The most recent World Health Organisation (WHO) World Tuberculosis Report estimates that in 2018, 301 000 people fell ill with TB in South Africa.
The report also indicates that the real number may lie anywhere between 215 000 and 400 000 – an astonishingly wide margin.
These wide margins illustrate one of the most concerning aspects of the TB epidemic in South Africa – we don’t really know how many people get sick with the often deadly disease.
As with the Covid-19 coronavirus, we do of course count those who test positive for TB and those who are treated for TB. But, also as with Covid-19, we don’t know how many people get sick with TB and are never diagnosed, or how many die of TB, without the death ever being attributed to TB.
This is partly why Stats SA’s TB death figures (around 28 600 in 2017) based on what is written on death notification forms is so much lower than the WHO’s estimate of total TB deaths in the country (63 000 in 2018) which estimates all TB deaths, not only those identified as such on death notification forms.
To help get a clearer picture of the TB epidemic in South Africa, the national department of health in 2016 commissioned a National TB Prevalence Survey, something that was arguably long overdue given the country’s massive TB burden.
The survey, conducted by the Medical Research Council, Human Sciences Research Council and National Institutes for Communicable Disease, was set to survey 55 000 people in 2017 and 2018, but delays meant it was only completed in 2019.
Given how many people die of TB in South Africa, the survey findings should have been made public as soon as it was finalised. But that is unfortunately not what happened.
There were some promising signs in November last year when Health Minister Dr Zweli Mkhize told Parliament: “We have recently completed the first ever national TB prevalence survey and the results are currently being verified by the World Health Organisation.
Once verified we will have a better understanding of the TB incidence and prevalence rates. The TB prevalence survey report can also be made available to members of Parliament once finalised.”
Spotlight understands from well-placed sources that by February this year the findings were indeed finalised and ready for publication.
Yet, when we asked the department of health about it in March, we were ignored (our questions on this were previously also ignored in November 2019).
Then finally in May, Dr Norbert Ndjeka, director for drug-resistant TB, TB and HIV at the national department of health, told one of our regular contributors that due to the Covid-19 pandemic it was unclear when the survey findings would be released.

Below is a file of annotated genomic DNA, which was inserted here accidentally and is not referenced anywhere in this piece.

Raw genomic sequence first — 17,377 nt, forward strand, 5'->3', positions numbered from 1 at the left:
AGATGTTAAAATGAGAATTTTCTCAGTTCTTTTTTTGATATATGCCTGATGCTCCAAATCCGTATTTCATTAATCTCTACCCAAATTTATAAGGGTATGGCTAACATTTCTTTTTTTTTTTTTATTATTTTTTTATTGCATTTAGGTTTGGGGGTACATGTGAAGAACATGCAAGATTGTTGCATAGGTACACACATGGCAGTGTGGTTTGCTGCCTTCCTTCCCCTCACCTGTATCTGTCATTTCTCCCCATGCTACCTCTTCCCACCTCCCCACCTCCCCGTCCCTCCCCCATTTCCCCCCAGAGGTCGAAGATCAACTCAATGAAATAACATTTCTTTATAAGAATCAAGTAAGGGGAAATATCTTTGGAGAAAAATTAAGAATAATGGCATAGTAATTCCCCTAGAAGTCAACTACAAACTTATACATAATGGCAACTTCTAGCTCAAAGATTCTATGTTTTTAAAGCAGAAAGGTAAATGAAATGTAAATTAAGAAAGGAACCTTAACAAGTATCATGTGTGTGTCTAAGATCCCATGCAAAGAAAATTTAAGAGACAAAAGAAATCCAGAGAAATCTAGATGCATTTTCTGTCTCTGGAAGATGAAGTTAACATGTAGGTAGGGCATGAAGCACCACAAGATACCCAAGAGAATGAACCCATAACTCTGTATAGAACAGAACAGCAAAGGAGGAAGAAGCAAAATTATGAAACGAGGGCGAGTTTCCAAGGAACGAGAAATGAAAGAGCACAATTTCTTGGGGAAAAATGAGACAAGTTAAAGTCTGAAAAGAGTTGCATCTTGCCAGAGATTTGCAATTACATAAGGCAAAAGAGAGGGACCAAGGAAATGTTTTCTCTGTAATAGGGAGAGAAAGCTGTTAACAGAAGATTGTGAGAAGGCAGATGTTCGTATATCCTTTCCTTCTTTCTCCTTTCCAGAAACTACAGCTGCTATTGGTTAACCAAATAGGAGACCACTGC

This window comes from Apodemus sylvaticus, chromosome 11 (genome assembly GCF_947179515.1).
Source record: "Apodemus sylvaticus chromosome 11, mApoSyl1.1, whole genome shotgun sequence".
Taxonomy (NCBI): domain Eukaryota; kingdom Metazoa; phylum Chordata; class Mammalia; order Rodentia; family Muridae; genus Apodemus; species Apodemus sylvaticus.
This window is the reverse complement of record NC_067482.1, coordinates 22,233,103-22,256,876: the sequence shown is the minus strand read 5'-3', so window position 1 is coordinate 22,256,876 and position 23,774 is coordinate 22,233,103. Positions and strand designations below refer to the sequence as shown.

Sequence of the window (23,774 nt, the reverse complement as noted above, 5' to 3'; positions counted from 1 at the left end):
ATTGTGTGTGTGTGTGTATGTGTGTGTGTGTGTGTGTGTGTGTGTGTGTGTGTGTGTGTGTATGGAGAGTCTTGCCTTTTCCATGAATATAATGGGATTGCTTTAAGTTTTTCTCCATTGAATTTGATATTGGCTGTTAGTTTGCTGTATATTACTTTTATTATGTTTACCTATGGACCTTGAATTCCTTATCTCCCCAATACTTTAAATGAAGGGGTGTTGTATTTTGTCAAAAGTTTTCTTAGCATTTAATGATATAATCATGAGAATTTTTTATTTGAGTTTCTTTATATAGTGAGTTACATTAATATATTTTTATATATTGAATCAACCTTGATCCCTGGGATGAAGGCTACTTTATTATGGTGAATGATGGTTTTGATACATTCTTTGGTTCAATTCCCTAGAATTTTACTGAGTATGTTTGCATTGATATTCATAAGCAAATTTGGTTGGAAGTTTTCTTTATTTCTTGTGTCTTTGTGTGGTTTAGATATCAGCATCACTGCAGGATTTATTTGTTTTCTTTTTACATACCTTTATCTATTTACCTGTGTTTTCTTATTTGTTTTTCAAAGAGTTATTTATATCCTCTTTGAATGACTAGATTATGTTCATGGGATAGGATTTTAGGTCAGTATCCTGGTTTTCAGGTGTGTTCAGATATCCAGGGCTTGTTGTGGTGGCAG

Unhappy with the ongoing delays, Spotlight requested access to the survey findings in terms of the Protection of Access to Information Act on July 27.
Initially, it seemed the department was not sure what survey findings we were asking for.
Once this was clarified, we were told: “The report was finalised early this year, we are awaiting official release of the results by the minister”.
We were not however given a date by which the survey would be made public.
Accordingly, we are continuing with the process set out in Promotion of Access to Information Act, although that might drag on for some time and may eventually end up in court if the department continues to delay publication of the findings.
As it stands, the publication of the findings has already been delayed for at least six months.
That means six months have been lost in which researchers, government officials, NGOs and activists could have used the findings to better tailor their responses to South Africa’s deadly TB epidemic.
Instead, the findings are gathering dust and becoming more and more outdated.
There is no doubt that the minister and his team have been extremely busy in the last six months.
If they intended to announce the findings at a World TB Day event in March, one could certainly understand why such a launch might have been cancelled given the fast-unfolding Covid-19 crisis.
But, while such a launch may have been cancelled, it seems clear the public interest would best have been served by releasing the findings anyway, even if it meant just publishing it on the department’s website together with a short press statement.
In a constitutional democracy like ours, important survey findings like these belong to the public. It should be published as a matter of routine as soon as it is ready.
Its publication should not depend on whoever the minister is at the time, nor should it require the submission of PAIA requests to gain access.
Low is editor of Spotlight.
*This article was produced by Spotlight – health journalism in the public interest.